New logo guidelines and web design elements posted
chasd at silveroaks.com
chasd at silveroaks.com
Tue May 30 14:41:43 UTC 2006
> From: Gain Paolo Mureddu <gmureddu at prodigy.net.mx>
> Speaking of print... Do you have information (besides the one at their
> site) when will the SVGP spec will be ratified and implemented?
Sorry, no. I expect as with any standards ratification, the timeline is
not set in stone.
> Are there any
> programs to manipulate EPS?
First, a bit about EPS.
EPS stands for Encapsulated PostScript. An EPS file is actually a
PostScript program, meant to be executed at print time. In practice, a
given EPS file can only be edited by the program that originates it.
Because each vector drawing application can create and use proprietary
PostScript functions within the EPS, if an application different from
the originating program tries to edit the EPS, there will be some
problems translating the original PostScript functions into the
proprietary functions of the application attempting to edit the EPS.
By the way, the term "proprietary" as used here does not only apply to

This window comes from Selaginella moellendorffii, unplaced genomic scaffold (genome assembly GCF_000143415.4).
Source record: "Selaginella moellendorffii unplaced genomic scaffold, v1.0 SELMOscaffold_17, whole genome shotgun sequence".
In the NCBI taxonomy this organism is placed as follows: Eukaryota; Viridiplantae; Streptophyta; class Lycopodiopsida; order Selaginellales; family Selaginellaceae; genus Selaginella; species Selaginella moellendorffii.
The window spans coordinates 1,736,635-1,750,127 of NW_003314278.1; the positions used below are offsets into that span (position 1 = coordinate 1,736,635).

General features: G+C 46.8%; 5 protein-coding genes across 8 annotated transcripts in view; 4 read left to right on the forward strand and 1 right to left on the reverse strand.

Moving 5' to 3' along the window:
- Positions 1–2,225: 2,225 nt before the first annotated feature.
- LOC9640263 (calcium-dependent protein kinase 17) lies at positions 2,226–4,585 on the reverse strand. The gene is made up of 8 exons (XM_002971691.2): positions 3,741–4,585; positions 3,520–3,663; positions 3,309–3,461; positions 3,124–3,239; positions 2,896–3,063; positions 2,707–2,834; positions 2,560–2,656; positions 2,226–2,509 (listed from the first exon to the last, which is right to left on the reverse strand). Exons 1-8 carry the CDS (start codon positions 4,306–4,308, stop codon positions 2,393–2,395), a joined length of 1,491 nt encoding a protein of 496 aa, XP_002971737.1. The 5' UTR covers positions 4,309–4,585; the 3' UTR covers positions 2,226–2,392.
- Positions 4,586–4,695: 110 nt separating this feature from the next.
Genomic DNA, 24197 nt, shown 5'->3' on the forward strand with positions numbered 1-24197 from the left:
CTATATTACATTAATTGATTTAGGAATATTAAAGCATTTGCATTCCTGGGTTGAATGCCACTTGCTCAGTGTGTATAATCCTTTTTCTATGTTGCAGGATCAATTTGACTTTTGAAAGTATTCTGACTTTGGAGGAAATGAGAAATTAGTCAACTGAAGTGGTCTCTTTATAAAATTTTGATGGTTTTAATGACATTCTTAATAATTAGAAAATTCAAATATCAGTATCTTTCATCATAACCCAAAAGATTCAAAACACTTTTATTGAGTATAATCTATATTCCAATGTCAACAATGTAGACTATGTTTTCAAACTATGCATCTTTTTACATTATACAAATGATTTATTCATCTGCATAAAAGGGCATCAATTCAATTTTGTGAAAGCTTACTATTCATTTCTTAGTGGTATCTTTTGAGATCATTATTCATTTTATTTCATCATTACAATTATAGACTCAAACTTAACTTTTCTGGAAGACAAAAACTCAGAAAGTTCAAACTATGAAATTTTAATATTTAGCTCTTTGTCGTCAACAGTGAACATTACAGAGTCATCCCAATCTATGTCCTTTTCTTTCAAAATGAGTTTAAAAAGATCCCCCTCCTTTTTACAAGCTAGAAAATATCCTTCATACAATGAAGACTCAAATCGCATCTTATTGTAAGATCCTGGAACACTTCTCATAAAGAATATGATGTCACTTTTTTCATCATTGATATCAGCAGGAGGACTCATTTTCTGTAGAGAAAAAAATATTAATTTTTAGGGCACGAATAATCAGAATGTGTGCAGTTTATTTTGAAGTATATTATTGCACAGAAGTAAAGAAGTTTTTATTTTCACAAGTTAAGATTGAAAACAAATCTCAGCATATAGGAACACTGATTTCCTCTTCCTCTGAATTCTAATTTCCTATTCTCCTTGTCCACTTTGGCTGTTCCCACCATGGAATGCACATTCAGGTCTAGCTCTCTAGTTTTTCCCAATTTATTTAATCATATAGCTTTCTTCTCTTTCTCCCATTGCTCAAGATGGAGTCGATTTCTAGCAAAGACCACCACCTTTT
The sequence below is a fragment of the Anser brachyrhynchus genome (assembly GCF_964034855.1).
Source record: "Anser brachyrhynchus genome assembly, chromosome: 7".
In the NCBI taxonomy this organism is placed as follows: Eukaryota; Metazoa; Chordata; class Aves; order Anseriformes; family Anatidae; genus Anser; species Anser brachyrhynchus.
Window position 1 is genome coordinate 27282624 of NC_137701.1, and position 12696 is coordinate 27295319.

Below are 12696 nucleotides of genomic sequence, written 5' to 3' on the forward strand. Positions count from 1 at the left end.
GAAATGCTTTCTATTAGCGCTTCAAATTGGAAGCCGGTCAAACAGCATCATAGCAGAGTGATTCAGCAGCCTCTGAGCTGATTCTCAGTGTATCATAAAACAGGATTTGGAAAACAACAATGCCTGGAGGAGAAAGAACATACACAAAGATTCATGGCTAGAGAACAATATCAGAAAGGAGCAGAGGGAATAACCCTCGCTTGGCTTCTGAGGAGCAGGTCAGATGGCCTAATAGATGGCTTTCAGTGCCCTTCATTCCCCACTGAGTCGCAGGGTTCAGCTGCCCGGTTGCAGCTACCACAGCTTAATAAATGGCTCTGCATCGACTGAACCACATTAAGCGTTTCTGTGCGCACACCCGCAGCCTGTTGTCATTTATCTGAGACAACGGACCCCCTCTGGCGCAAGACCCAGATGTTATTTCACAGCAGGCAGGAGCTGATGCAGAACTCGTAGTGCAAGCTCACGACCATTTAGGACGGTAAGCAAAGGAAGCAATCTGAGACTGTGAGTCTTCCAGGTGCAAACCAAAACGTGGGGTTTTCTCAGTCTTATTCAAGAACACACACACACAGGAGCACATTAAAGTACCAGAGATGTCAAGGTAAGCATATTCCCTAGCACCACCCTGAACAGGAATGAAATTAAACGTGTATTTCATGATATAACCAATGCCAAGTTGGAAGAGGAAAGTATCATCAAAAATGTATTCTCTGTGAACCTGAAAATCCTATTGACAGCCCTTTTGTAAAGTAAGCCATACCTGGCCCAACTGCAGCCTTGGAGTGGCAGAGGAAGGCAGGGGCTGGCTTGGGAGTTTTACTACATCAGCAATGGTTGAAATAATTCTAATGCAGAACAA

closed source applications. For example, if the KOffice program
Karbon14 used different PostScript functions from Inkscape, there
might be be translation issues, even though both applications are open
source. However, since both applications are open source, the
developers of each application would be able to more easily work
together to fix translation problems, or perhaps even collaborate on a
library both programs could use to read/write EPS files.
In the graphics industry, having an EPS file not editable is considered
a Good Thing in many cases. That way any logo you distribute can't
easily be modified, which is highly desirable. This is why I recommend
distributing native formats as well as formats that are good for
distribution. In fact, it is possible to keep the native format files
under stricter control, such as only having them available on request.
In answer to your question about vector drawing tools, I assume you are
focussed on the Linux platform. Besides Inkscape and the previously
mentioned Karbon14 ( Killustrator/Kontour ), there is a GNUStep
application called Cenon. I have used Inkscape the most of those three,
although nott as much as Adobe Illustrator or Aldus/Macromedia/Adobe
> I mean I know encapsulated postscript or PDF
> are a better way to handle printing, but how would you adjust color (to
> CMYK for instance) with those formats?
Besides hacking on the PostScript with a text editor, open the file in
the originating application.
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